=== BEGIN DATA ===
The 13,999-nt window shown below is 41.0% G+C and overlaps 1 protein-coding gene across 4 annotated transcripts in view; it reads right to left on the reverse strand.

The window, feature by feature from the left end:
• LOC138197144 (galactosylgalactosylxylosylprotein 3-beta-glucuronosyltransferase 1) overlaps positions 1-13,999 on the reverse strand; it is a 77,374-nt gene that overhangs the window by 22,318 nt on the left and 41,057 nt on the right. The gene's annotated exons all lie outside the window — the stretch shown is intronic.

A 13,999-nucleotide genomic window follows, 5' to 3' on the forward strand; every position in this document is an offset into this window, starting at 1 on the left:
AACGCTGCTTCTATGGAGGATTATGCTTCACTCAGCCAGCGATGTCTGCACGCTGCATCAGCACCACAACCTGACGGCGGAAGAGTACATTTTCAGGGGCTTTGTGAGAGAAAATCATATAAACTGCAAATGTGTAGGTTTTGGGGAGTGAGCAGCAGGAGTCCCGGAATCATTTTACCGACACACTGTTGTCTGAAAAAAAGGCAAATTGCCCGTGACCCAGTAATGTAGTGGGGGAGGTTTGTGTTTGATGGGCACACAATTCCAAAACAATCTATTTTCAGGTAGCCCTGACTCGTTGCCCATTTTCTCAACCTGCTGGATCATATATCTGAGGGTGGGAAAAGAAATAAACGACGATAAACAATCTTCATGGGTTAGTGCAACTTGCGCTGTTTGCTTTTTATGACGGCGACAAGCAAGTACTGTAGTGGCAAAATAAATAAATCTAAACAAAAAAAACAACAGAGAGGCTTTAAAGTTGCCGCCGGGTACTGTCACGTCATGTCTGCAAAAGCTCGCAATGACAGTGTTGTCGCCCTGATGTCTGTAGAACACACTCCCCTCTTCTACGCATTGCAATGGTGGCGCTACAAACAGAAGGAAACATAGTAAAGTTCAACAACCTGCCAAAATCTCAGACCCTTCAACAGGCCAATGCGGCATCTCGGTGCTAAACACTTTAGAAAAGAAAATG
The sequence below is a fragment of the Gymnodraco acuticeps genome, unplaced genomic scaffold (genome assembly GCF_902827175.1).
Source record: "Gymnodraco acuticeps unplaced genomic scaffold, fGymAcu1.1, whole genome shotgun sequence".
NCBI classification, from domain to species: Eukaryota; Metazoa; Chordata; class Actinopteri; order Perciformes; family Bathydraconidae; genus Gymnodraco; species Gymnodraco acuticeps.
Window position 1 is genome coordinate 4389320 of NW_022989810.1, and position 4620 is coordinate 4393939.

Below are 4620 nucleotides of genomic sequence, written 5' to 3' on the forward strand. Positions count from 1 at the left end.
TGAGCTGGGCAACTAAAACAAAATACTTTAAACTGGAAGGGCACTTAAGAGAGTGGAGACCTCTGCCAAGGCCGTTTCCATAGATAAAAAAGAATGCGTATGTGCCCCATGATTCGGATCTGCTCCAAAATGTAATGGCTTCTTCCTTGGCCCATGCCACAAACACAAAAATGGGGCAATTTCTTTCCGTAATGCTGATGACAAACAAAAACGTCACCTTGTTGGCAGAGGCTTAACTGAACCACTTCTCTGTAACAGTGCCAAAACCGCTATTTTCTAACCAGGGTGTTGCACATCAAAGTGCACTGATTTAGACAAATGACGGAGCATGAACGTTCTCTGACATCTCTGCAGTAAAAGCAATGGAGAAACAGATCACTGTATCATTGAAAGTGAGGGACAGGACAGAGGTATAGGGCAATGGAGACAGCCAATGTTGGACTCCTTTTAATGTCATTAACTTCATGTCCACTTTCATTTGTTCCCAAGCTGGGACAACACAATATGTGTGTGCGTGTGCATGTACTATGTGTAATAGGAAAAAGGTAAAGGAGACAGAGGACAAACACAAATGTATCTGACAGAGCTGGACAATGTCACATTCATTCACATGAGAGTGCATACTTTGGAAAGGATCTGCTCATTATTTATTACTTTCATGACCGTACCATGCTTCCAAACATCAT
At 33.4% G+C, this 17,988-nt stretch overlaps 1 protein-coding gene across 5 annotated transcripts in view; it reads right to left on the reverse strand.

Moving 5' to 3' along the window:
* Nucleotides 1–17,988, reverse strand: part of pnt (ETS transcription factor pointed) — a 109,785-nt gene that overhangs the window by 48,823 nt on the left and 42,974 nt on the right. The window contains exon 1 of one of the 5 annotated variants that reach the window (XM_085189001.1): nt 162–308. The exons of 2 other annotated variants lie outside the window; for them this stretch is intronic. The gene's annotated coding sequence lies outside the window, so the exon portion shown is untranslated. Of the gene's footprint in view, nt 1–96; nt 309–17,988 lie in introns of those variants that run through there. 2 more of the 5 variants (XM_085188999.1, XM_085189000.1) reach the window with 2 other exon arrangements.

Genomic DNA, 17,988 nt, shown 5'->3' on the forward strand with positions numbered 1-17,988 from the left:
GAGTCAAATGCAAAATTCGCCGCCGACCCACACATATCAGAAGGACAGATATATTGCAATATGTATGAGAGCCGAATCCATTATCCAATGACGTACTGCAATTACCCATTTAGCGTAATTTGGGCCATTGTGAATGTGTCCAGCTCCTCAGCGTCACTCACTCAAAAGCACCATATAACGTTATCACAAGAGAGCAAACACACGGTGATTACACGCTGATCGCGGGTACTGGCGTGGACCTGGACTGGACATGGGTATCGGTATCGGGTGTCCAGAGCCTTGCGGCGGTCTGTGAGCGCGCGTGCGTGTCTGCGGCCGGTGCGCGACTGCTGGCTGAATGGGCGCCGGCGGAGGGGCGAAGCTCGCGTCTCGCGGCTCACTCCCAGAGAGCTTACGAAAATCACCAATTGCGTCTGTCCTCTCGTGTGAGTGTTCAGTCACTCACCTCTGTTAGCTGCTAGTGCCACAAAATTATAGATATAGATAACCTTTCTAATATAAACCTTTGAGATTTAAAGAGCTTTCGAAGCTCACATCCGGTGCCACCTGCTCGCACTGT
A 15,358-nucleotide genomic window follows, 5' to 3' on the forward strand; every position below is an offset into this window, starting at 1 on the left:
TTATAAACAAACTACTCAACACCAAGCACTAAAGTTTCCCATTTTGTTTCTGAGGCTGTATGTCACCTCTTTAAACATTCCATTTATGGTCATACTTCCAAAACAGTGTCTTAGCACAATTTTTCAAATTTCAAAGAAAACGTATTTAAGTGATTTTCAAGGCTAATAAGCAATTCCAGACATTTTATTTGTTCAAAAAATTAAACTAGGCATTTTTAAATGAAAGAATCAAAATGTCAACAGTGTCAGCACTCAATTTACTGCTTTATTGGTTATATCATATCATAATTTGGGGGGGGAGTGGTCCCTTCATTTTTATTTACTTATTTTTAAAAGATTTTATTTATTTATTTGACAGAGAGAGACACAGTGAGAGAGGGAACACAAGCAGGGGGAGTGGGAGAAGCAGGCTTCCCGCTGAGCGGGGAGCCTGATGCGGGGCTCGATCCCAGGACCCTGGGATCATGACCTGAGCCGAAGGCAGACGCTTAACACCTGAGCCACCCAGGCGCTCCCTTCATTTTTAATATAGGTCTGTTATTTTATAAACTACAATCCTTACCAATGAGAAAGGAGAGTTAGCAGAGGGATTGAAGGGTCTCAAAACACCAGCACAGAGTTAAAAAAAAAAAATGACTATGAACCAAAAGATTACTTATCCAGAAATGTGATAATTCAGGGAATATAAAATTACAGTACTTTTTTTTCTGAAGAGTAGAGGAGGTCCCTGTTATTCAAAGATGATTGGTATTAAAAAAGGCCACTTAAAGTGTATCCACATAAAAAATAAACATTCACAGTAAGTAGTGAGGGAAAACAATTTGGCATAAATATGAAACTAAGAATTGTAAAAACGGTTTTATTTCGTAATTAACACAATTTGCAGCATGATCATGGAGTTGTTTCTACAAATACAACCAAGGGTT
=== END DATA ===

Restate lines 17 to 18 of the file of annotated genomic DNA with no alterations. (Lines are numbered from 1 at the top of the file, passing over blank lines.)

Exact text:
A 15,358-nucleotide genomic window follows, 5' to 3' on the forward strand; every position below is an offset into this window, starting at 1 on the left:
TTATAAACAAACTACTCAACACCAAGCACTAAAGTTTCCCATTTTGTTTCTGAGGCTGTATGTCACCTCTTTAAACATTCCATTTATGGTCATACTTCCAAAACAGTGTCTTAGCACAATTTTTCAAATTTCAAAGAAAACGTATTTAAGTGATTTTCAAGGCTAATAAGCAATTCCAGACATTTTATTTGTTCAAAAAATTAAACTAGGCATTTTTAAATGAAAGAATCAAAATGTCAACAGTGTCAGCACTCAATTTACTGCTTTATTGGTTATATCATATCATAATTTGGGGGGGGAGTGGTCCCTTCATTTTTATTTACTTATTTTTAAAAGATTTTATTTATTTATTTGACAGAGAGAGACACAGTGAGAGAGGGAACACAAGCAGGGGGAGTGGGAGAAGCAGGCTTCCCGCTGAGCGGGGAGCCTGATGCGGGGCTCGATCCCAGGACCCTGGGATCATGACCTGAGCCGAAGGCAGACGCTTAACACCTGAGCCACCCAGGCGCTCCCTTCATTTTTAATATAGGTCTGTTATTTTATAAACTACAATCCTTACCAATGAGAAAGGAGAGTTAGCAGAGGGATTGAAGGGTCTCAAAACACCAGCACAGAGTTAAAAAAAAAAAATGACTATGAACCAAAAGATTACTTATCCAGAAATGTGATAATTCAGGGAATATAAAATTACAGTACTTTTTTTTCTGAAGAGTAGAGGAGGTCCCTGTTATTCAAAGATGATTGGTATTAAAAAAGGCCACTTAAAGTGTATCCACATAAAAAATAAACATTCACAGTAAGTAGTGAGGGAAAACAATTTGGCATAAATATGAAACTAAGAATTGTAAAAACGGTTTTATTTCGTAATTAACACAATTTGCAGCATGATCATGGAGTTGTTTCTACAAATACAACCAAGGGTT